Nonsense-mediated mRNA decay (NMD) is a cellular surveillance mechanism that degrades transcripts containing premature translation termination codons, and it also influences expression of certain wild-type transcripts. Although the biochemical mechanisms of NMD have been studied intensively, its developmental functions and importance are less clear. This study describes the isolation and characterization of Drosophila 'photoshop' mutations, which increase expression of green fluorescent protein and other transgenes. Mapping and molecular analyses show that photoshop mutations are loss-of-function mutations in the Drosophila homologs of NMD genes Upf1, Upf2, and Smg1. Upf1 and Upf2 are broadly active during development, and they are required for NMD as well as for proper expression of dozens of wild-type genes during development and for larval viability. Genetic mosaic analysis shows that Upf1 and Upf2 are required for growth and/or survival of imaginal cell clones, but this defect can be overcome if surrounding wild-type cells are eliminated. By contrast, the PI3K-related kinase Smg1 was found to potentiate but is not required for NMD or for viability, implying that the Upf1 phosphorylation cycle that is required for mammalian and Caenorhabditis elegans NMD has a more limited role during Drosophila development. Finally, the SV40 3' UTR, present in many Drosophila transgenes, was found to target the transgenes for regulation by the NMD pathway. The results establish that the Drosophila NMD pathway is broadly active and essential for development, and one critical function of the pathway is to endow proliferating imaginal cells with a competitive growth advantage that prevents them from being overtaken by other proliferating cells (Metzstein, 2006).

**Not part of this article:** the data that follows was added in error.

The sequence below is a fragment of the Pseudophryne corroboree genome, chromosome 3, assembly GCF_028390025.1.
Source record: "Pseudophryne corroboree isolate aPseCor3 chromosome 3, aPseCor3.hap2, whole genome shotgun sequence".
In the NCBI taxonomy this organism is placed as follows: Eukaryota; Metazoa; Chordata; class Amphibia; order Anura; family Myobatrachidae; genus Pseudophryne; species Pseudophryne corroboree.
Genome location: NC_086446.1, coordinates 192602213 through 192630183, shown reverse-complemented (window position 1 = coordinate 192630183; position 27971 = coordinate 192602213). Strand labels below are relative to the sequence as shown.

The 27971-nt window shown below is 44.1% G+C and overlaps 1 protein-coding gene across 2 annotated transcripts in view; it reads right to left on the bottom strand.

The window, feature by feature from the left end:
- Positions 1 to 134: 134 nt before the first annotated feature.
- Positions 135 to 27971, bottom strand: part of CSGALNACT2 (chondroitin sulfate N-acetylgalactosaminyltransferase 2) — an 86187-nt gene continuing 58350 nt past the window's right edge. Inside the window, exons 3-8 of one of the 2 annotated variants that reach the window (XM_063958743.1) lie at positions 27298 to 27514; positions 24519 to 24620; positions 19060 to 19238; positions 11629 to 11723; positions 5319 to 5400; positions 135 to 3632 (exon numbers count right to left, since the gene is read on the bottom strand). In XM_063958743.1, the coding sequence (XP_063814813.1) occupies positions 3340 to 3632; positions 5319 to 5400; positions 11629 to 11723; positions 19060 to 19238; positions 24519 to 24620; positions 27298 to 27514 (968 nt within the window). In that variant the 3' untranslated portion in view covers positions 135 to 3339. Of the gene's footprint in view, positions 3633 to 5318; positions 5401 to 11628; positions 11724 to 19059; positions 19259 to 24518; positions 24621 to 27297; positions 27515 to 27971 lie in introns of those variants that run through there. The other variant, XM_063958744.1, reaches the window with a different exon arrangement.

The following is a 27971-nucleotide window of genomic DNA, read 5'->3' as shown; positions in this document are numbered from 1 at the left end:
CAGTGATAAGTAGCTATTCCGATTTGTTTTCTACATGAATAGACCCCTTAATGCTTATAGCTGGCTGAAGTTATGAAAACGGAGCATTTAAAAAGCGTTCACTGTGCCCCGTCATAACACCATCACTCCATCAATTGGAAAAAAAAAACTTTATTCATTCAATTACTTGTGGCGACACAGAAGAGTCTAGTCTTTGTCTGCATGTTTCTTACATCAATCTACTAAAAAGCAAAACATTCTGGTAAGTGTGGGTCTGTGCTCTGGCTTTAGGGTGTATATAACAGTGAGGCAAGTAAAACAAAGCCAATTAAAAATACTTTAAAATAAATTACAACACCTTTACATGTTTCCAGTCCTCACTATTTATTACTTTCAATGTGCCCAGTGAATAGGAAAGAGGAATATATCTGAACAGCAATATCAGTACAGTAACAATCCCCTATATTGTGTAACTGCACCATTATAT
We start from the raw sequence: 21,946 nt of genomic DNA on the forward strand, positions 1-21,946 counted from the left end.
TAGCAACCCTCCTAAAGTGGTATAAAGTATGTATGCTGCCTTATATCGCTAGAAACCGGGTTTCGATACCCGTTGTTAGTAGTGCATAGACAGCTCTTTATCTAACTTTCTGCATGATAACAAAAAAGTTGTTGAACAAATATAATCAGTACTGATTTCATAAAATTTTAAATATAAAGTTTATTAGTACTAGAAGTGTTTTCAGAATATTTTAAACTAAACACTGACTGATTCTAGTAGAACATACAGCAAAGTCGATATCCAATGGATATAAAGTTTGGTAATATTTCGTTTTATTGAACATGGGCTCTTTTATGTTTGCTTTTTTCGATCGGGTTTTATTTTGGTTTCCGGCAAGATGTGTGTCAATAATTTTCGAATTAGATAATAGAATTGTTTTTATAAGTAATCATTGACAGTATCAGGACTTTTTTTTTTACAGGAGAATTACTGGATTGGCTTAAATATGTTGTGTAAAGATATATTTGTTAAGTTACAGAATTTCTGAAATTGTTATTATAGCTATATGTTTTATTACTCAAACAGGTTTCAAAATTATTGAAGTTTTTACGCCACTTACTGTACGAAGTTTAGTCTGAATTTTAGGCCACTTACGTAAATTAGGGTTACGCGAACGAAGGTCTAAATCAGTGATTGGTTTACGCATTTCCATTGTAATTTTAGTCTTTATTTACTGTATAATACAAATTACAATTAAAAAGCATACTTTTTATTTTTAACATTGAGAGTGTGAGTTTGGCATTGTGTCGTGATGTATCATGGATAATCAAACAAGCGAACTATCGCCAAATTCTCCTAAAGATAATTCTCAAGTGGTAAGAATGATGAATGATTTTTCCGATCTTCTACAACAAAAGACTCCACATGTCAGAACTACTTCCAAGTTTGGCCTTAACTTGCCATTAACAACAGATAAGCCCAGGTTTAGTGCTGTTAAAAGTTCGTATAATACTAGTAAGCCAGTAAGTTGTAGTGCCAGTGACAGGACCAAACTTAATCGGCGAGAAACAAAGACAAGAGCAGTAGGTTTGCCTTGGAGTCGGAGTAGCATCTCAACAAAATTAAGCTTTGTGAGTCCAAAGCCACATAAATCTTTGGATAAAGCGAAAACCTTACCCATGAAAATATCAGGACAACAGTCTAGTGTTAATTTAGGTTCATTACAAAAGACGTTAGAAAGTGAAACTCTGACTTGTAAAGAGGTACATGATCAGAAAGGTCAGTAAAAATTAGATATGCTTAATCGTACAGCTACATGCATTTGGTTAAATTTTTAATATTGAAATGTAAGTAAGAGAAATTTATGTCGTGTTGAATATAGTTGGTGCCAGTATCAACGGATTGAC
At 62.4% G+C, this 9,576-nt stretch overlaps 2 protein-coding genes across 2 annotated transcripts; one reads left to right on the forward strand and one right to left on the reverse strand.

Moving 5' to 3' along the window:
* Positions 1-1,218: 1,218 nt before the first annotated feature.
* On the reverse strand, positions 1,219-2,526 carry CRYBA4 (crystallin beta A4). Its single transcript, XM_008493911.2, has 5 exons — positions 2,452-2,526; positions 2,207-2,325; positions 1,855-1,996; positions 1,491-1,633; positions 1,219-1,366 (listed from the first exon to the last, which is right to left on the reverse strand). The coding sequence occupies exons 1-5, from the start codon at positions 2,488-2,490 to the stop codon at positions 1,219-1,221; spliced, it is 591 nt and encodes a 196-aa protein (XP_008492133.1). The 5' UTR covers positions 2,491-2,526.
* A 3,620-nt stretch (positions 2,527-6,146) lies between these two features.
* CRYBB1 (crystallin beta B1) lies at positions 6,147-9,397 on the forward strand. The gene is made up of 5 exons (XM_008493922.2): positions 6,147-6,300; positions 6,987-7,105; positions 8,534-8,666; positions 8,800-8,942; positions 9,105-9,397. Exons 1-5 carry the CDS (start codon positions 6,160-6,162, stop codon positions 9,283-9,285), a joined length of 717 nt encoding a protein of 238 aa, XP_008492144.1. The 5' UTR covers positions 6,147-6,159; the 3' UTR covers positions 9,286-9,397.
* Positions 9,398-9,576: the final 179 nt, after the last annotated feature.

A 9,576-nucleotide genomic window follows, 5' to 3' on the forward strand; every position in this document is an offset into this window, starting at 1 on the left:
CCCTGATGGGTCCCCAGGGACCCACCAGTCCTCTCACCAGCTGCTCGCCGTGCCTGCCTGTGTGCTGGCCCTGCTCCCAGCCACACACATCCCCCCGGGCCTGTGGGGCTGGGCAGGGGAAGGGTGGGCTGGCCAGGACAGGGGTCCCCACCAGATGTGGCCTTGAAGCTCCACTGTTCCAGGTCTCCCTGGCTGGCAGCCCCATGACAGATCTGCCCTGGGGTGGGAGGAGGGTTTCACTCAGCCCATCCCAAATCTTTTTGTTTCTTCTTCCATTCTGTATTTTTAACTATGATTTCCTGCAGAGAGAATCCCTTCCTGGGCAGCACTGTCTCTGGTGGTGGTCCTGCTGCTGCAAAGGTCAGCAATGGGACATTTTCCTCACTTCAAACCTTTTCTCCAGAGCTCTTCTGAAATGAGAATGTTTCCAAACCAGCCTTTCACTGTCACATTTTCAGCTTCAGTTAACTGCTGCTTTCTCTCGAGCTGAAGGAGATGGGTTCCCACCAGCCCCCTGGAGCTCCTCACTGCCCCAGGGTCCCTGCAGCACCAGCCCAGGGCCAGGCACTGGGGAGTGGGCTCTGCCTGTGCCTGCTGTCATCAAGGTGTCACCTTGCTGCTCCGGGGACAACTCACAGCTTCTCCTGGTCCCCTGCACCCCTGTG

Genetic analysis demonstrated a striking difference in the developmental requirements of Smg1 compared to those of Upf1 and Upf2. First, Upf1 and Upf2 are essential genes, whereas an amorphic Smg1 allele resulted in viable and fertile animals. Second, a Upf2 mutation abolished NMD of an Adh PTC allele, whereas the amorphic Smg1 mutation only modestly reduced NMD efficiency. Third, the magnitude of the Smg1 mutant effect differed at different targets. At some targets, such as oda, there was little or no effect of the Smg1 mutation, whereas at other targets, such as tra and a GFP transgene, the Smg1 mutant effect was up to half that of the Upf2 mutant. The small and gene-selective effect of Smg1 could explain why a recent genetic analysis failed to detect a role for Drosophila Smg1 in NMD (Chen, 2005), whereas earlier Drosophila cell culture studies suggested an important role for the gene (Gatfield, 2004). The small and gene-selective function of Drosophila Smg1 contrasts with genetic results in C. elegans, which did not identify differences in the requirements of smg-1 and the Upf1 and Upf2 homologs smg-2 and smg-3 (Hodgkin, 1989). One possibility is that Drosophila has another protein with activity similar to that of Smg1. This seems unlikely because Smg1 is the only sequence ortholog of Smg1-family genes in the Drosophila genome, although there are other genes that encode proteins with PI3K-related kinase domains. Another possibility is that phosphorylation of Upf1 by Smg1 is not absolutely required for Upf1 activity in Drosophila but only enhances its activity or reactivates spent protein after a catalytic cycle. This would be more similar to the NMD pathway in yeast, which lacks a Smg1 ortholog and is thought to function without a Upf1 phosphorylation cycle, than to the NMD pathways in C. elegans and vertebrates, where the Upf1 phosphorylation cycle is thought to be essential for pathway activity (Metzstein, 2006).